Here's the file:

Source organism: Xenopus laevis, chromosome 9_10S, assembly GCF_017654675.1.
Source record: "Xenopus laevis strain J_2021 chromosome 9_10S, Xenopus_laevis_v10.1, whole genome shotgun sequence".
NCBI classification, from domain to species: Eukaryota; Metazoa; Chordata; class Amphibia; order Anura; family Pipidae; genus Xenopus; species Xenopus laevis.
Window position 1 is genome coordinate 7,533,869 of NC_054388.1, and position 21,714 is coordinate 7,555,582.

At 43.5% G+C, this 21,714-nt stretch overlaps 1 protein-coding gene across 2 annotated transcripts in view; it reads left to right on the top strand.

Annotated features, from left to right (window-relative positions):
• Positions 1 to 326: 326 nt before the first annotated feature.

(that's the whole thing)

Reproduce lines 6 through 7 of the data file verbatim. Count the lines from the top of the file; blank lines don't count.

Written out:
Annotated features, from left to right (window-relative positions):
• Positions 1 to 326: 326 nt before the first annotated feature.